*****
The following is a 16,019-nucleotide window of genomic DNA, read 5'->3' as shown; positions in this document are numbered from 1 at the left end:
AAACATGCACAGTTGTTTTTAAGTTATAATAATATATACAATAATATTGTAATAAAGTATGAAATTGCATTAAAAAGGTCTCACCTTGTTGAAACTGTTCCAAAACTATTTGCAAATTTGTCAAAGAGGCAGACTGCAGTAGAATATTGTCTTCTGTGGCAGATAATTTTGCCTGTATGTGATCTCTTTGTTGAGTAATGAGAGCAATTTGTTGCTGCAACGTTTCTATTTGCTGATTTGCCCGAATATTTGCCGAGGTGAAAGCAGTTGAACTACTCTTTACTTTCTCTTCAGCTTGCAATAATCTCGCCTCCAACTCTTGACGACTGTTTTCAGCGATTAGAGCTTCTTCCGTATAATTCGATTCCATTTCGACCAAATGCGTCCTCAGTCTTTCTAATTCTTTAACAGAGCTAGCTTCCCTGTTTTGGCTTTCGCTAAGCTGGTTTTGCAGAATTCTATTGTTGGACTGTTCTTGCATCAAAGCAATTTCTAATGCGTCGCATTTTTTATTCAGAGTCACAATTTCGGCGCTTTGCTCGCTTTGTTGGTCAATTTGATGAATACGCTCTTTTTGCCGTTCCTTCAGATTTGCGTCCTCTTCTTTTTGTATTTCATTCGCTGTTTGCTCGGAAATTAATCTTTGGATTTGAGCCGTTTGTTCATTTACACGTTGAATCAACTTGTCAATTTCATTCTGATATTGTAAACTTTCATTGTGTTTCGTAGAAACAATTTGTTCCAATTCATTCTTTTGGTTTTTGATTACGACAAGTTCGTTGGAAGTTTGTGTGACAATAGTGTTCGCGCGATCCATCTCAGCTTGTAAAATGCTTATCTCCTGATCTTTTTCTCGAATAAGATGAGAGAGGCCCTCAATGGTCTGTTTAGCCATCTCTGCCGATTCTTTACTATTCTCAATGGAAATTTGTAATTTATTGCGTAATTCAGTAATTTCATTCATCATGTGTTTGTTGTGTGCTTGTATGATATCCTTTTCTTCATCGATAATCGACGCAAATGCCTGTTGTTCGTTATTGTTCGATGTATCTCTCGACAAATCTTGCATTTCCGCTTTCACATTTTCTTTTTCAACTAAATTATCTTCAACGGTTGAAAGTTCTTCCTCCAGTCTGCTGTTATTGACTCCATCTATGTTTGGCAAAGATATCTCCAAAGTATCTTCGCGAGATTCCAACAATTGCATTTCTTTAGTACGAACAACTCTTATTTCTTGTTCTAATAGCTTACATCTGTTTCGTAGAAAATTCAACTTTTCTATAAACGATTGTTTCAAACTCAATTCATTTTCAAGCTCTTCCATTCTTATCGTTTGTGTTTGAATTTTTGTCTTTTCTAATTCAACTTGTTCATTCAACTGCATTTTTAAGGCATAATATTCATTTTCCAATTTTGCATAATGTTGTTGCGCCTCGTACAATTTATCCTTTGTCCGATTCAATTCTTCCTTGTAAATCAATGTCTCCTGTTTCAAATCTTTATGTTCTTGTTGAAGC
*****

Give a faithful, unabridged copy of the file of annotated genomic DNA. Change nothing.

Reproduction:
The following is a 16,019-nucleotide window of genomic DNA, read 5'->3' as shown; positions in this document are numbered from 1 at the left end:
AAACATGCACAGTTGTTTTTAAGTTATAATAATATATACAATAATATTGTAATAAAGTATGAAATTGCATTAAAAAGGTCTCACCTTGTTGAAACTGTTCCAAAACTATTTGCAAATTTGTCAAAGAGGCAGACTGCAGTAGAATATTGTCTTCTGTGGCAGATAATTTTGCCTGTATGTGATCTCTTTGTTGAGTAATGAGAGCAATTTGTTGCTGCAACGTTTCTATTTGCTGATTTGCCCGAATATTTGCCGAGGTGAAAGCAGTTGAACTACTCTTTACTTTCTCTTCAGCTTGCAATAATCTCGCCTCCAACTCTTGACGACTGTTTTCAGCGATTAGAGCTTCTTCCGTATAATTCGATTCCATTTCGACCAAATGCGTCCTCAGTCTTTCTAATTCTTTAACAGAGCTAGCTTCCCTGTTTTGGCTTTCGCTAAGCTGGTTTTGCAGAATTCTATTGTTGGACTGTTCTTGCATCAAAGCAATTTCTAATGCGTCGCATTTTTTATTCAGAGTCACAATTTCGGCGCTTTGCTCGCTTTGTTGGTCAATTTGATGAATACGCTCTTTTTGCCGTTCCTTCAGATTTGCGTCCTCTTCTTTTTGTATTTCATTCGCTGTTTGCTCGGAAATTAATCTTTGGATTTGAGCCGTTTGTTCATTTACACGTTGAATCAACTTGTCAATTTCATTCTGATATTGTAAACTTTCATTGTGTTTCGTAGAAACAATTTGTTCCAATTCATTCTTTTGGTTTTTGATTACGACAAGTTCGTTGGAAGTTTGTGTGACAATAGTGTTCGCGCGATCCATCTCAGCTTGTAAAATGCTTATCTCCTGATCTTTTTCTCGAATAAGATGAGAGAGGCCCTCAATGGTCTGTTTAGCCATCTCTGCCGATTCTTTACTATTCTCAATGGAAATTTGTAATTTATTGCGTAATTCAGTAATTTCATTCATCATGTGTTTGTTGTGTGCTTGTATGATATCCTTTTCTTCATCGATAATCGACGCAAATGCCTGTTGTTCGTTATTGTTCGATGTATCTCTCGACAAATCTTGCATTTCCGCTTTCACATTTTCTTTTTCAACTAAATTATCTTCAACGGTTGAAAGTTCTTCCTCCAGTCTGCTGTTATTGACTCCATCTATGTTTGGCAAAGATATCTCCAAAGTATCTTCGCGAGATTCCAACAATTGCATTTCTTTAGTACGAACAACTCTTATTTCTTGTTCTAATAGCTTACATCTGTTTCGTAGAAAATTCAACTTTTCTATAAACGATTGTTTCAAACTCAATTCATTTTCAAGCTCTTCCATTCTTATCGTTTGTGTTTGAATTTTTGTCTTTTCTAATTCAACTTGTTCATTCAACTGCATTTTTAAGGCATAATATTCATTTTCCAATTTTGCATAATGTTGTTGCGCCTCGTACAATTTATCCTTTGTCCGATTCAATTCTTCCTTGTAAATCAATGTCTCCTGTTTCAAATCTTTATGTTCTTGTTGAAGC